11. Protection How can we remove contamination?

  12. Protection Disinfection: A process in which pathogenic organisms, but not necessarily all microbes or spores, are destroyed. Antisepsis: Disinfection which is applied to living tissue/ skin.

  13. Protection Antiseptics Alcohols Quaternary ammonium compounds Clorhexidine Iodine

  14. Sterilization Sterilization destroys all microorganisms on the surface of an object or in a fluid to prevent disease transmission. With the sterilization process, bacteria; with or without endospores, viruses , fungi and parazites are killed. Bacterial spores are the most resistant of all living organisms. After sterilization, the objects and surfaces are referred to as being sterile

  15. Sterilization Sterilization is distinct from disinfection, sanitization and pasteurization, in that those methods reduce rather than eliminate all forms of life and biological agents present.

  16. Sanitation Sanitation refers to public health conditions related to clean drinking water and adequate sewage disposal. Preventing human contact with feces is part of sanitation as is handwashing with soap

  17. Sterilization Methods Incineration Dry heat Moist heat Ionizing (gamma) radiation Ultraviolet light Filtration

  18. Sterilization of the Inoculating Loop with Incineration

  19. Inoculating Loops-Incinetor-Bunsen Burner

  20. Sterilization of Materials Using Bunsen Burner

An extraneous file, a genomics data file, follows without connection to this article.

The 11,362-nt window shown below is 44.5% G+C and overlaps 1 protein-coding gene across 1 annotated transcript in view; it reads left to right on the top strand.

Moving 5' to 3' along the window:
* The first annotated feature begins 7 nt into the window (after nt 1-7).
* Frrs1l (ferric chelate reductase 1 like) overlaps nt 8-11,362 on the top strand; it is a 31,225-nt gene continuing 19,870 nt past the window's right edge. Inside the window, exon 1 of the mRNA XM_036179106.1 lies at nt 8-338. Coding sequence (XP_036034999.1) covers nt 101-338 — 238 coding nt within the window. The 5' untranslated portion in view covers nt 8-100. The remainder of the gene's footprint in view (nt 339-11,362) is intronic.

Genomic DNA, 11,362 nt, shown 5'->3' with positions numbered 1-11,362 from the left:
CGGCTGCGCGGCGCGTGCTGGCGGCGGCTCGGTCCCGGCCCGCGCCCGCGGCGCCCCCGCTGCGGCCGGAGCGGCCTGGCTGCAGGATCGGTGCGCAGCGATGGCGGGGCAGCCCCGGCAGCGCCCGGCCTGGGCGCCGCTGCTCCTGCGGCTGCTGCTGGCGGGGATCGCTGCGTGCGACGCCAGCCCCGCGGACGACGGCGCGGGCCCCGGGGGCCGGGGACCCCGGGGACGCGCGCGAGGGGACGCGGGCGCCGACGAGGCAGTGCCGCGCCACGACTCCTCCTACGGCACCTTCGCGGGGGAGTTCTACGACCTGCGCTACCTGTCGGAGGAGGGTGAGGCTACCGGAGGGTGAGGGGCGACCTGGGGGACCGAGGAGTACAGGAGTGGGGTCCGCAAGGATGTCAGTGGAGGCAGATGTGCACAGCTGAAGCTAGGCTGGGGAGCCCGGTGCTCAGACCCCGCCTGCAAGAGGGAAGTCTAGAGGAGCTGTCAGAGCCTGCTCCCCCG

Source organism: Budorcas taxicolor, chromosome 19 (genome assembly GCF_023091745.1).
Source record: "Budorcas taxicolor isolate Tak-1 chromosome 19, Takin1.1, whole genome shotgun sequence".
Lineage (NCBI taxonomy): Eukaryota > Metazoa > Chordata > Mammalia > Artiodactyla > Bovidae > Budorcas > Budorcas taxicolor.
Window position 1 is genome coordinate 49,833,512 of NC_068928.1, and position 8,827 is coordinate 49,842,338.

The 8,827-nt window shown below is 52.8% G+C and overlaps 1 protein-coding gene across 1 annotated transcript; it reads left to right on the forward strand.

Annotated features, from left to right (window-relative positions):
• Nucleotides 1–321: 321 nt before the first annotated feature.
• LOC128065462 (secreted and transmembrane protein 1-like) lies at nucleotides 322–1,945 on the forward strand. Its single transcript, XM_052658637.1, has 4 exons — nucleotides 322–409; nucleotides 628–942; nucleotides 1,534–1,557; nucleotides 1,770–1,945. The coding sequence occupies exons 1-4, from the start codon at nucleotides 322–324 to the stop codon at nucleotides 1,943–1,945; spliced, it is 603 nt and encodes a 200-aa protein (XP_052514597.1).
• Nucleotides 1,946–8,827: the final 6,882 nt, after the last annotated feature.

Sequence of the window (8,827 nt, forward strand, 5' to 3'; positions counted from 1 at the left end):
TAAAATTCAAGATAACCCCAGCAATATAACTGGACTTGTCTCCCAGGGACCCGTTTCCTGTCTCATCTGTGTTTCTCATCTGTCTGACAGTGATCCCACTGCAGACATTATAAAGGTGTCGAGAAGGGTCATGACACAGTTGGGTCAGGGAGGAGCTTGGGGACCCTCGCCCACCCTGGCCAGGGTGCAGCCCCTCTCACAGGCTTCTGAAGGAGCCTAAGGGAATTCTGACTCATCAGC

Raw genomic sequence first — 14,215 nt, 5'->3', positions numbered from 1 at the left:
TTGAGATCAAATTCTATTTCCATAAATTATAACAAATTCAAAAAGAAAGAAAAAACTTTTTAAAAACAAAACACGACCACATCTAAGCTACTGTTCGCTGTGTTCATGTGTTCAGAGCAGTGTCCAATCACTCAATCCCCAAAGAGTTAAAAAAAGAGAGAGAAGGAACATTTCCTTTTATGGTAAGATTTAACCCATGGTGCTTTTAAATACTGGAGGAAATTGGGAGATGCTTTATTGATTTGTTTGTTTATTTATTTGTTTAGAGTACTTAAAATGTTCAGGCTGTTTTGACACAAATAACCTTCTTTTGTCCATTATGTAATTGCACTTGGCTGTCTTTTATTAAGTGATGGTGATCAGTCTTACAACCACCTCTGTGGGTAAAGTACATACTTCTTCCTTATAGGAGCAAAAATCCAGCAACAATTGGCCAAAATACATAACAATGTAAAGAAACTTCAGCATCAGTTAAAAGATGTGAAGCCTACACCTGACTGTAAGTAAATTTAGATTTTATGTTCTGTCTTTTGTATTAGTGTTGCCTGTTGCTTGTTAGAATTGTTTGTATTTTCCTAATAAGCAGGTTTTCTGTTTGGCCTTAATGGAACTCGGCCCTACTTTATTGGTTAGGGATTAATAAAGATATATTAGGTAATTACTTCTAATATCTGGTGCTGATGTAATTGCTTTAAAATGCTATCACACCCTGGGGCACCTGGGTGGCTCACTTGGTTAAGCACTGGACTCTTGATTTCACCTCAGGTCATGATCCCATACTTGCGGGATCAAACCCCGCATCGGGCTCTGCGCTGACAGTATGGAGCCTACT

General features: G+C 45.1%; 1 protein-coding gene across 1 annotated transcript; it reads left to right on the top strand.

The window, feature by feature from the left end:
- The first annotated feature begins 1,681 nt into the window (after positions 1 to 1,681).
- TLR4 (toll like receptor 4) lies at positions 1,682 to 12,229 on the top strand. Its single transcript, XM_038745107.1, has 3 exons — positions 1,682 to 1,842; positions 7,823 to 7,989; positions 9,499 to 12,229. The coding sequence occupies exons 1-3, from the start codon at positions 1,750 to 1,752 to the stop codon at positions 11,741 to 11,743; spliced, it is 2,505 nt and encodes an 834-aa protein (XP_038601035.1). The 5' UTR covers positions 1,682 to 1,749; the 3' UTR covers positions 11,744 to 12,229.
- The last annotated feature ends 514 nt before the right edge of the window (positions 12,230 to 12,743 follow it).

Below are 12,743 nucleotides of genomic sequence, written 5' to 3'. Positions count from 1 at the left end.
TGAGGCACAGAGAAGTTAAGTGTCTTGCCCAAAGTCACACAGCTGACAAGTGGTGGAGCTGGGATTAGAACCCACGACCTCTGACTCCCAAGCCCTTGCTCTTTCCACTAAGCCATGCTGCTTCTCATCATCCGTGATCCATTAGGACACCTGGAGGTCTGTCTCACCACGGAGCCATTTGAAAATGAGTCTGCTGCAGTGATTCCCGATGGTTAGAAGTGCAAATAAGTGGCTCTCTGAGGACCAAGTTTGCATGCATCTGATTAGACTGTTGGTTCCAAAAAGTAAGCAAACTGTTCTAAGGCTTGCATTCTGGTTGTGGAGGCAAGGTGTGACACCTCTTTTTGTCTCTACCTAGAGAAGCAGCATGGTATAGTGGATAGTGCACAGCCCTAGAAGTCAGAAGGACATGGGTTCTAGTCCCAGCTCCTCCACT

21. Sterilization Using Dry Heat (Hot air Sterilization Oven)

  22. The application of heat is a common means of destroying microorganisms Both dry and moist heat are effective. However, moist heat, which causes coagulation of proteins (because of the hydrolyzing effect of water and its greater penetrating ability), kills cells more rapidly and at lower temperatures than does dry heat.

  23. Sterilization, the destruction of all forms of life, is accomplished in 15 minutes at 121 C with moist heat (steam) under pressure; dry heat requires a temperature of 160 C to 180 C for 1 to 3 hours.

  24. The application of heat Microbes exhibit differences in their resistance to moist heat. As a general rule, bacterial spores require temperatures above 100 C for destruction, whereas most bacterial vegetative cells are killed at temperatures of 60 C to 70 C in 10 minutes. Fungi can be killed at 50 C to 60 C, and fungal spores require 70 C to 80 C for 10 minutes for destruction. Common applications include free-flowing steam under pressure (autoclaving), free-flowing steam at 100 C (tyndallization), and the use of lower temperatures (pasteurization).